Constructive friction? Charting the relation between educational research and the Scholarship of Teaching and Learning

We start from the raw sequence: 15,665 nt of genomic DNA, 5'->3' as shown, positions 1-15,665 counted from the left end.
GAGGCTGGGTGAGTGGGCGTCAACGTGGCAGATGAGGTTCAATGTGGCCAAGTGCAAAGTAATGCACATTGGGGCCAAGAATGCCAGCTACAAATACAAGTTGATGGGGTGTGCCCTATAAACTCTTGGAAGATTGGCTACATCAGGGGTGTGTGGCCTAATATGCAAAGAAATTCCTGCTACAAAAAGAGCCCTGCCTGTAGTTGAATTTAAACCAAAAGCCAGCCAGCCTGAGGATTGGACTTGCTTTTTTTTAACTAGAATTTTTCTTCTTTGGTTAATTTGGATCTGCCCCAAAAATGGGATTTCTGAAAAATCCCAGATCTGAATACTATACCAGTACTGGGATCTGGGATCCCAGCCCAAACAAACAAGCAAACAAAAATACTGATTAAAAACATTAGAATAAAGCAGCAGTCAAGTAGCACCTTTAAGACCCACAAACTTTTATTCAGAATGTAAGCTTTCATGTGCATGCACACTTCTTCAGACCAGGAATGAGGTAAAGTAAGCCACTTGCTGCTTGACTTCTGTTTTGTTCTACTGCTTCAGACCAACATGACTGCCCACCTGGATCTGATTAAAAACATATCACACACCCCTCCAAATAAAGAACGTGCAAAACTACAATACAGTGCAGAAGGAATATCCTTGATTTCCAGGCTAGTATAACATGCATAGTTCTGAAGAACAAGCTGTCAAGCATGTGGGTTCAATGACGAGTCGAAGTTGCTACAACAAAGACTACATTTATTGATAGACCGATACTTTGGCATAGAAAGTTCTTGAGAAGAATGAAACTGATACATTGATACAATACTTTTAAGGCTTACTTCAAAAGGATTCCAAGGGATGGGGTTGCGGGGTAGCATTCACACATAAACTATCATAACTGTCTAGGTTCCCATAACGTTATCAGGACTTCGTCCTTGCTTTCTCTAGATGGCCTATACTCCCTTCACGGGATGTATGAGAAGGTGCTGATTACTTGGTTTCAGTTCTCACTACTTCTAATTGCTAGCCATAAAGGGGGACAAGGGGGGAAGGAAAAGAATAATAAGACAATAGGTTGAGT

While educational research and the Scholarship of Teaching and Learning (SoTL) are overlapping fields, over time there has appeared considerable friction between the two. There are claims that educational research has been tainted by SoTL’s emergence and that those engaged in SoTL lack adequate training. They maintain that those engaged in SoTL would benefit from a better understanding of educational research theories and methods. Some engaged in SoTL perceive educational research as too distanced from practice. What underpins these perceived differences between the two fields? How might this friction be explained? The study described in this article explored empirical, interview-based viewpoints from new and experienced educational researchers and SoTL scholars, respectively. Participants were purposefully drawn from attendees at two European conferences specializing in educational research and SoTL. The data was examined using thematic analysis and focused mainly on the perceived differences between these communities. The central themes that emerged where differences occurred are community membership and governance, scope and purpose of inquiry, and intended recipients of inquiry results. Some differences include what and who determines the value of the contribution to the field and why it is valuable. This article provides an empirically based understanding of the relative attributes of both communities. We hope that it leads to future discussions about further developing fruitful and constructive interrelationships.
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